If you’re after a unique kitchen for you annexe, then going bespoke is the perfect solution, designed specifically with you and your space in mind.
What is a bespoke kitchen and where do I start?
A bespoke kitchen means that it will be built around how you want it to work rather than you having to adapt your ideas to what is available off-the-shelf.
Do your research first, so you’ll have a better idea of what you want before contacting any kitchen companies. Look at magazines, kitchen brochures, showrooms and online. Pinterest and Instagram are great sources of inspiration, and you might even want to take snaps of a friend’s kitchen that you love.
Then put together a mood board of styles, colours, finishes and materials you like. Make a wish list of appliances, plus what you want from the layout, this will give you a good starting point for when you meet the kitchen designer.
You may not know exactly what you want, but all this is a great starting point for discussion. If you have a floorplan of the room then that will be helpful, too.
How much does a bespoke kitchen cost?
Prices vary considerably. A bespoke kitchen can start at anything from £18,000 to upwards of £50,000. Always have a plan of how much you want to spend at the outset, and be upfront about this, your designer can help you choose what you should invest in and where you may be able to save.
Once you’ve planned your kitchen, always get a written quote as this is the final price you’ll pay. It should include a detailed breakdown of the work, materials, labour costs and the agreed timeline.
What’s the best bespoke kitchen company to use?
Always choose an established company with a reputation for hand-crafted joinery, whether it’s a small independent or a larger specialist kitchen company.
Nothing is better than hearing about the company through word of mouth. Ask family and friends for their experiences and speak to companies who provide a bespoke service in your area.
Also ask companies if you can visit previous projects to check the quality of work and aftercare service.
Involve your designer/cabinet maker from the word go. If using an interior designer, architect or builder, put your designer/cabinet maker in touch with them straightaway. It will avoid rethinks, saving time and money.
How much design input will I have?
Finding a designer that you’ve got a rapport with can make all the difference. After talking through your requirements, measuring up and advising on what is and isn’t achievable, they’ll put together a detailed brief and draw up a plan.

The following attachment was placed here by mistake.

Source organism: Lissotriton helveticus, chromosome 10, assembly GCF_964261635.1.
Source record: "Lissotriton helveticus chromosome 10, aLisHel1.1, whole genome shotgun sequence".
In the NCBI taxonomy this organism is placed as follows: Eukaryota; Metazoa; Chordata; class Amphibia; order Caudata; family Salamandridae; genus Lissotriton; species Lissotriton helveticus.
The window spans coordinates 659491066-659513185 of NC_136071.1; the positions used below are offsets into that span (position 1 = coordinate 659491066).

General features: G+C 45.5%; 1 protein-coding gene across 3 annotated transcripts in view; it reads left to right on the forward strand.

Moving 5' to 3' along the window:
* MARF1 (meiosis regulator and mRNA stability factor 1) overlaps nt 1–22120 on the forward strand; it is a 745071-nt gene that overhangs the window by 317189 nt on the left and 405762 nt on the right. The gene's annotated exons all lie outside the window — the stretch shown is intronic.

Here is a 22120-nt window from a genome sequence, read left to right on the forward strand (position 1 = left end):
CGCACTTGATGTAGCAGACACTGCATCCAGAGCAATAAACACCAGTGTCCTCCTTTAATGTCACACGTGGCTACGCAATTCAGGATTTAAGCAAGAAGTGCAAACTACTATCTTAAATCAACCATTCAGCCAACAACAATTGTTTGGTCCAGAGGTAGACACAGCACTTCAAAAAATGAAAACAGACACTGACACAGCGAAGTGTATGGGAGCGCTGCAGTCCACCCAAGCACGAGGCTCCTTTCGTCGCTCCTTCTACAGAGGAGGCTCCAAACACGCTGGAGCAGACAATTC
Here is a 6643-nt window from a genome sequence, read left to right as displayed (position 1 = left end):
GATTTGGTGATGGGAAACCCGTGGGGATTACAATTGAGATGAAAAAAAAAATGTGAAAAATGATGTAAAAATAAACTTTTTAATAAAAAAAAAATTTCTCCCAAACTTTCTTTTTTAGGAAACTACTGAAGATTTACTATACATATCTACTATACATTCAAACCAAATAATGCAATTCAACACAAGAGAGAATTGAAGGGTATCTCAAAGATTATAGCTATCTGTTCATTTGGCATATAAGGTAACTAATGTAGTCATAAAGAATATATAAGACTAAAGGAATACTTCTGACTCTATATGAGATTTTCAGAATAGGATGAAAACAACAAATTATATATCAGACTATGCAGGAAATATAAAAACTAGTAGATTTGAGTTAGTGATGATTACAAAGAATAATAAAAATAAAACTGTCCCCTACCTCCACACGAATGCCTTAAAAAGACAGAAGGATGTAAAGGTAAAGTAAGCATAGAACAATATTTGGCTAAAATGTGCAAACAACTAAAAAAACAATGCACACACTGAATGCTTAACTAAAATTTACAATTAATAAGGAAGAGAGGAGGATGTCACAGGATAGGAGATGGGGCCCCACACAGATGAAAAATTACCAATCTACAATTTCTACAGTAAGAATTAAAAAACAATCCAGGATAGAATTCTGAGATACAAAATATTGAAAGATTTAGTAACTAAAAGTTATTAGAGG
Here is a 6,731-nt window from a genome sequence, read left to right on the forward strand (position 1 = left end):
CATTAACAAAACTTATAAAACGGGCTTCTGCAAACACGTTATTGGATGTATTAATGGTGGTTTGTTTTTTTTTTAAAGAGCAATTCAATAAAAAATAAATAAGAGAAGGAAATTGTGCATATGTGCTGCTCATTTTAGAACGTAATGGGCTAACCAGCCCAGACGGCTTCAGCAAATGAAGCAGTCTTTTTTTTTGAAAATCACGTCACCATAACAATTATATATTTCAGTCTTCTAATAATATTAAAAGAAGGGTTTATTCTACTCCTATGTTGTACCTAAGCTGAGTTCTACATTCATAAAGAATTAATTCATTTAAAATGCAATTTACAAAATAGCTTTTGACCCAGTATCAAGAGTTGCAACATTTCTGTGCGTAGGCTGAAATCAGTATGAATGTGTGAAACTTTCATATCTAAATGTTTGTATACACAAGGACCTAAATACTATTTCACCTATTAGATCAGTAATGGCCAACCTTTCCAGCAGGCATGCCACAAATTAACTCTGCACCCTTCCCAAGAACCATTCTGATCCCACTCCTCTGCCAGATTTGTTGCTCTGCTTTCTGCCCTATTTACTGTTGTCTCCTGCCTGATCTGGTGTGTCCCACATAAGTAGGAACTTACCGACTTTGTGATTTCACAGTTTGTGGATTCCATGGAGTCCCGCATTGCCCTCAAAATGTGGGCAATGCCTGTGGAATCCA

Be clear about what you do and don’t want and don’t be afraid to ask questions, the more input you have at the design stage, the better.
Design tips for bespoke annexe kitchens?
Choose the worktop colour before the paint colour, it’s a much easier way around in the long run.
Take samples home to look at them in the light of the room, try to hold them the way they will really be, so the granite would be horizontal and the unit sample colour board be vertical, try to have your flooring sample on site at the same time if possible.
Consider running down into a fitted settee or window pew at the end of a run if space allows to create an alternative social area to a breakfast bar.
Look at painting cabinetry or walls in a unique colour. Painted kitchens endure as a really popular option because they are so versatile. They can be adapted to suit pretty much any space, taste or style and are very easy to live with.
In large kitchens, group the main sink, bins, crockery and cutlery in one zone. The fridge, dry food storage, hob, ovens, pans and utensils should be located in the prep area, but don’t have the main sink too far from the hob. Consider what pantries and utility rooms will be used for.
Don’t compromise on the quality of your appliances and keep worktops clear by creating a space for everything from food processors to bread makers. Work out where any extras, such as a chill blaster, vacuum sealer, boiling water tap, wine fridge or a second dishwasher, will go.
How long does it take to plan, design and fit a bespoke kitchen?
Allow six months. It is a mistake to rush the planning process, which often takes longer than creating and installing a kitchen. But for a quick result, everyone involved needs to sign up to a fixed timeline.
What happens if something goes wrong?
Keep all paperwork design briefs, quotes, plans and correspondence, so if there are any issues once your kitchen is fitted, it can be resolved amicably.
Choosing trades accredited by Trustmark, the Kitchen, Bathroom, Bedroom Specialists Association (KBSA) or the Institute of Kitchen, Bedroom and Bathroom Installers (IKBBI) can help resolve issues, as you can approach them directly for a dispute resolution.
Avoid paying the full balance before completion and pay by credit card if you can, as it will give you extra rights if you encounter problems later on for purchases over £100. Kitchen guarantees vary, but its worth checking with individual companies beforehand what theirs covers.